Viewing the solar eclipse in Minnesota

(Photo by Arne Danielson)
Sunlight peeks through the low points on the moon’s jagged edge during the 2002 total solar eclipse, creating a phenomenon known as Baily’s Beads.

By Megan Hopps
[email protected]

Head outdoors Monday, Aug. 21, to witness a unique celestial event that won’t happen again from the west to east coasts of the continental U.S. for 82 years. The big event? A solar eclipse. This remarkable event occurs when the moon passes between the sun and the Earth and blocks all or part of the sun’s light.

While some of the best places to view the total eclipse of the sun are Casper, Wyoming; the Sandhills of western Nebraska; St. Joseph, Missouri; and Carbondale, Illinois; Minnesotans will still fall under the sun’s shadow and be able to view approximately 80 percent of the eclipse. But blink and observers will nearly miss it. The eclipse will only last a mere two minutes from 1:05 p.m. to 1:07 p.m. After that, the moon’s orbit will start to pull away from the sun. In Minnesota, several special events in various state parks are being held to honor this rare phenomenon. Several solar eclipse parties will take place, including events at Afton, Itasca and Tettegouche state parks.

According to NASA, this eclipse will be the first total solar eclipse visible from the United States since the solar eclipse of July 11, 1991 (which was seen only from part of Hawaii) and the first visible from the contiguous United States since 1979. But, at that time, the path of the solar eclipse passed only through the states of Washington, Oregon, Idaho, Montana and North Dakota.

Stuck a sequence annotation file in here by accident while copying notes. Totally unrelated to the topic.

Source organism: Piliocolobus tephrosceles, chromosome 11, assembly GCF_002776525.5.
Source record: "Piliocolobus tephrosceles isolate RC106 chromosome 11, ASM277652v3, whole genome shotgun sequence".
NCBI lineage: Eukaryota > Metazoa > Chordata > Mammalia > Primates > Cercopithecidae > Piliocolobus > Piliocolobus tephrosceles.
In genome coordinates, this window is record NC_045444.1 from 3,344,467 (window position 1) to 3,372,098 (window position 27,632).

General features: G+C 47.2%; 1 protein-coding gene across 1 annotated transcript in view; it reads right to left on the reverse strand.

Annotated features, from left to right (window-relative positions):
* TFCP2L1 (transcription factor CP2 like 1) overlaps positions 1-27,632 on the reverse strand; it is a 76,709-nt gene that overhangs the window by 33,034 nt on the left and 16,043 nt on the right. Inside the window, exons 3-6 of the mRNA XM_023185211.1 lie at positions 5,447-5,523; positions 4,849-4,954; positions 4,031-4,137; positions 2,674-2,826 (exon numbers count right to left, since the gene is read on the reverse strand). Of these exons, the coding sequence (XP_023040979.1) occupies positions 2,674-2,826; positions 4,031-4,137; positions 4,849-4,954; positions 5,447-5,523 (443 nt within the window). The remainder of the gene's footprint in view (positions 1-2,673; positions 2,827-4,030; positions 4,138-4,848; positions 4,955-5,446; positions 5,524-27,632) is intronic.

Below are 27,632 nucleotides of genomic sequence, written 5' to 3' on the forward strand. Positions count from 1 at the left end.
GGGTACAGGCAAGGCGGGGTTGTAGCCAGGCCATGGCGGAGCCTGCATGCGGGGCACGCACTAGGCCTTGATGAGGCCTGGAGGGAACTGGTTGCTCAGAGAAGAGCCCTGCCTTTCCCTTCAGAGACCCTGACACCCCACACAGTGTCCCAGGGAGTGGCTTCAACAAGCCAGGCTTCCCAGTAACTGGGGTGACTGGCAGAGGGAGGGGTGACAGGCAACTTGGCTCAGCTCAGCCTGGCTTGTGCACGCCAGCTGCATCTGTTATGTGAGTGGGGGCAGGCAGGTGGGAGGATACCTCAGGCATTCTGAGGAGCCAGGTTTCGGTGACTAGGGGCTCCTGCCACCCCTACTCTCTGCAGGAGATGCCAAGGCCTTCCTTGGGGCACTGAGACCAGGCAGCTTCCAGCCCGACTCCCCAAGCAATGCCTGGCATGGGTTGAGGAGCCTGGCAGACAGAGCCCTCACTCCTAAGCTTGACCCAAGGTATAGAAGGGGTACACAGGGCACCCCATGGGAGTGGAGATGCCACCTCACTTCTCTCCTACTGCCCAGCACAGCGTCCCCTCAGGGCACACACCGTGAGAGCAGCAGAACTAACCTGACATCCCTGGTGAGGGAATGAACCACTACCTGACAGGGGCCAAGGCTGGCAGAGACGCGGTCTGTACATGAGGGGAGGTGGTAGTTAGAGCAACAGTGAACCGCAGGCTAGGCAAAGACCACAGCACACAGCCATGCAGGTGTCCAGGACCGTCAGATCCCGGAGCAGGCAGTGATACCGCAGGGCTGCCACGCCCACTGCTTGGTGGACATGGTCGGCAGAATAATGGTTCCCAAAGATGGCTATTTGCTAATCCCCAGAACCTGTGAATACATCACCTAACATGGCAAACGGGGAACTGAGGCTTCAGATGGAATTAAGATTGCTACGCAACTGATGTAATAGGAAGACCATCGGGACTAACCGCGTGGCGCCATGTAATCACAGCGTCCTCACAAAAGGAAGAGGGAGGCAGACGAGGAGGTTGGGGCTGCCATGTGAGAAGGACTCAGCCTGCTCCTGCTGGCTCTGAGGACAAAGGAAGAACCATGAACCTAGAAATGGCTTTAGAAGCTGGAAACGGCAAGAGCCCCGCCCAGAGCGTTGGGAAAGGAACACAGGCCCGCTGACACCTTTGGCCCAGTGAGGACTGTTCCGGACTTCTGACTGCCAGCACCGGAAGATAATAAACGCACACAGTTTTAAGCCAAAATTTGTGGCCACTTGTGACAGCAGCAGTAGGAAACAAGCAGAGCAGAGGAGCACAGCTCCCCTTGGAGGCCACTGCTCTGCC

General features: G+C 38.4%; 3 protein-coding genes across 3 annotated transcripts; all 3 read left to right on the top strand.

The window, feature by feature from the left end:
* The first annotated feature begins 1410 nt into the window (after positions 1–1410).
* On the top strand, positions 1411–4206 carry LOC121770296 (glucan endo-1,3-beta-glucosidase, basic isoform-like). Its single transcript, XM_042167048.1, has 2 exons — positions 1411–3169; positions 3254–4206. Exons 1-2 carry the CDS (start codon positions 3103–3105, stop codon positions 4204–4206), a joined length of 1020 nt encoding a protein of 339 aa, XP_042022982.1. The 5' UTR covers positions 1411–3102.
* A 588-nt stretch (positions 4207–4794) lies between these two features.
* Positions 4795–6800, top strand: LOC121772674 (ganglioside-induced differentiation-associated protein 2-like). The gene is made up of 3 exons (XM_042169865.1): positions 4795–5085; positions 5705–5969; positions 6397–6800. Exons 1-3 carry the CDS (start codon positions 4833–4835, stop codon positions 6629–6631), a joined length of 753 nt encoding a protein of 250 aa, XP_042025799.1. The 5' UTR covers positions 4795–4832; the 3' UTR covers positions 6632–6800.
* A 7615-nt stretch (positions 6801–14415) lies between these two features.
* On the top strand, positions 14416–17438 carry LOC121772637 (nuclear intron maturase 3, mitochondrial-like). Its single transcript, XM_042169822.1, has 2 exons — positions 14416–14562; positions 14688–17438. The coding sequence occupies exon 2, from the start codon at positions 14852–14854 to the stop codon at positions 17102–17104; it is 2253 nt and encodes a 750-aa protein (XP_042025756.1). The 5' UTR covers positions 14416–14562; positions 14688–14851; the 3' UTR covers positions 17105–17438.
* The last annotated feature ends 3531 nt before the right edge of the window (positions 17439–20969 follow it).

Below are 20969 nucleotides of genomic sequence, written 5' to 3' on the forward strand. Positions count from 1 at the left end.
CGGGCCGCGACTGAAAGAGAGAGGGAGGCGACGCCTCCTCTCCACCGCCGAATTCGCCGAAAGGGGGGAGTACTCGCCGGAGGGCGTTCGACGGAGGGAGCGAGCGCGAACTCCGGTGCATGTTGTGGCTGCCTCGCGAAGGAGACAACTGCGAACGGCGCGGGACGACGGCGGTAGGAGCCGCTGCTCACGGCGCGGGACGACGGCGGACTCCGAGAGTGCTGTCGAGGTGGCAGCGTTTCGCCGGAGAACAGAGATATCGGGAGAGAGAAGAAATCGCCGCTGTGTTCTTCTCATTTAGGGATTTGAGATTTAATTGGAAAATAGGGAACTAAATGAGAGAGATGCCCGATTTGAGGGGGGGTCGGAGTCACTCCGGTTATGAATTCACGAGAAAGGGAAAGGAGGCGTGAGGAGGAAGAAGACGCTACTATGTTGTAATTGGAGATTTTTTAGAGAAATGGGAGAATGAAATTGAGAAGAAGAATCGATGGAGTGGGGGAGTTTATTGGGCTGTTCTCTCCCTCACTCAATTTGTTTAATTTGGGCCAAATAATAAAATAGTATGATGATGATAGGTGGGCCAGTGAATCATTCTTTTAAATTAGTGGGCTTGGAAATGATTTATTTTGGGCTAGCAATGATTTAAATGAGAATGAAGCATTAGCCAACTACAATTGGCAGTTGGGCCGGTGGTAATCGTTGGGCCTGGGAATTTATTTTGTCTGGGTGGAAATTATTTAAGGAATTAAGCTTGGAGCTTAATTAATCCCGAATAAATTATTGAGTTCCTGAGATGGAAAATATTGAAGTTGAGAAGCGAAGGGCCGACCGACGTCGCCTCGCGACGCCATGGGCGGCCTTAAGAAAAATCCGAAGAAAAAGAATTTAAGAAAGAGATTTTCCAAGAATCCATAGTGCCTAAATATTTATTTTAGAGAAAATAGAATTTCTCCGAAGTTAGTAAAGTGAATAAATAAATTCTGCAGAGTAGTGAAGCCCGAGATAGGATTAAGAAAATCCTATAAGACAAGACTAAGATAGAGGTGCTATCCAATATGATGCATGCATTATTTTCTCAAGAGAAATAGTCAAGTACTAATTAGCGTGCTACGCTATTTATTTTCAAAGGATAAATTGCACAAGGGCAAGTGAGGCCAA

The August 2017 eclipse will be the first with a path of totality crossing the USA’s Pacific coast and Atlantic coast since 1918. Also, its path of totality makes landfall exclusively within the United States, making it the first such eclipse since the country’s independence in 1776.

Observers should not attempt to view the eclipse with a naked eye. Make sure to use a filtered telescope, binoculars or sunglasses to view the solar eclipse.

Public Viewing Events

Those interested in viewing the solar eclipse can head to any of the following metro locations to learn more about this once-in-a-lifetime celestial event Monday, Aug. 21:

Maple Grove